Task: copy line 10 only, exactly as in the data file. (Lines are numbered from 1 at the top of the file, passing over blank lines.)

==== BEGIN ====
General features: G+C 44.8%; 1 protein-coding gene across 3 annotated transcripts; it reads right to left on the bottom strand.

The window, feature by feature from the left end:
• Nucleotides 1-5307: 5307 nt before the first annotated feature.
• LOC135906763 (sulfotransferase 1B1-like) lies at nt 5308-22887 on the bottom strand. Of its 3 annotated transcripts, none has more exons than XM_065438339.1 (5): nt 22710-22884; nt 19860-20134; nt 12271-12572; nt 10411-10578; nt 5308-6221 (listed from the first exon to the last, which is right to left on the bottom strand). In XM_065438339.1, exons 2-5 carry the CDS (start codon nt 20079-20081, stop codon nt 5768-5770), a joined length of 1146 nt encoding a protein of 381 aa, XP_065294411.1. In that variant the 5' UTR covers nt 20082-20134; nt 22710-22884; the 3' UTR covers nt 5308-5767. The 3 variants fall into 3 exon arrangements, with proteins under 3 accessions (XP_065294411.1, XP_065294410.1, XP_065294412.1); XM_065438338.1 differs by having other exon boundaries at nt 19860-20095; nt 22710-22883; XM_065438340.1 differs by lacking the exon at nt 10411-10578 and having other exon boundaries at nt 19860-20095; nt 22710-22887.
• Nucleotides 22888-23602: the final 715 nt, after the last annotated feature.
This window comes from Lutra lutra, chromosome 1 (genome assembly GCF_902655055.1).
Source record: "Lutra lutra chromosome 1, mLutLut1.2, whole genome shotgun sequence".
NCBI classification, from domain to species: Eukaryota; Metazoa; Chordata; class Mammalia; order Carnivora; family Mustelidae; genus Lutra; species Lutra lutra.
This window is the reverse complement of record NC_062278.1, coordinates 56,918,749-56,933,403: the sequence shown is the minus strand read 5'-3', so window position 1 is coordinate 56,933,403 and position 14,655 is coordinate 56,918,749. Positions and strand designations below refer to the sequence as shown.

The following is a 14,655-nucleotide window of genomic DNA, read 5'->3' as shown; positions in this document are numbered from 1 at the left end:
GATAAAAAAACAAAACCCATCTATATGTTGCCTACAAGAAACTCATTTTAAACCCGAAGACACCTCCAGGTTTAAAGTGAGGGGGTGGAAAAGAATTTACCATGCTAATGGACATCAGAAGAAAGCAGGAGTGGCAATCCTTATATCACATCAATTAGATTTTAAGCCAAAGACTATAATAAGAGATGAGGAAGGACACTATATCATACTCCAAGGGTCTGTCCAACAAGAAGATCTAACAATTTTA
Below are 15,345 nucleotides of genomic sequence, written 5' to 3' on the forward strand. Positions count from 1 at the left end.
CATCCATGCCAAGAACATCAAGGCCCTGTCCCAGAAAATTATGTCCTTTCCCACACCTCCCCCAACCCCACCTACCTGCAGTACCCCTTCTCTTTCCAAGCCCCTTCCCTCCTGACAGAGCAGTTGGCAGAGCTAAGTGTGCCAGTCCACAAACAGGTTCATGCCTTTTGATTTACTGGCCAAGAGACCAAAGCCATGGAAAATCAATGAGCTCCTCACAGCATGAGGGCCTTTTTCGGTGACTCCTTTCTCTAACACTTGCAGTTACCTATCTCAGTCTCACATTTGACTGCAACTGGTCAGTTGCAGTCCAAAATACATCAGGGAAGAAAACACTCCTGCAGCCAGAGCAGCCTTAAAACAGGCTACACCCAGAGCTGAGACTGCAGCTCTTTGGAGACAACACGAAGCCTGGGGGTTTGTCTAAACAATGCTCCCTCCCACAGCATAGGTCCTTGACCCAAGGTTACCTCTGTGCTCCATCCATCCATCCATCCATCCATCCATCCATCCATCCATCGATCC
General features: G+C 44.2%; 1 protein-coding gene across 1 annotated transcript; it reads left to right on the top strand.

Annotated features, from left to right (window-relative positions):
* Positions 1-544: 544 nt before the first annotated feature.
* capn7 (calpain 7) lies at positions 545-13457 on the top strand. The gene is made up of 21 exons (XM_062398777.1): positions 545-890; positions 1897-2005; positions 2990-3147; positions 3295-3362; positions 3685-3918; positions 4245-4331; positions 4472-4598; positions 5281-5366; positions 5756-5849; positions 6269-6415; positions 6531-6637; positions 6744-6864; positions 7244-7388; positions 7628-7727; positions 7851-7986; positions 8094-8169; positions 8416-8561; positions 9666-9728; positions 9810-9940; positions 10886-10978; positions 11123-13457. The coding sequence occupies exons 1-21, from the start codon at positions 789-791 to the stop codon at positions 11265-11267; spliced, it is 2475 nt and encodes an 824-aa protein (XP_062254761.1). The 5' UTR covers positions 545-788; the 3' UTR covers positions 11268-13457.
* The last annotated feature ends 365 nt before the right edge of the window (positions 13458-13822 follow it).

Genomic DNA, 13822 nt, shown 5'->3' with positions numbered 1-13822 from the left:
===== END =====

The following is a 14,655-nucleotide window of genomic DNA, read 5'->3' as shown; positions in this document are numbered from 1 at the left end: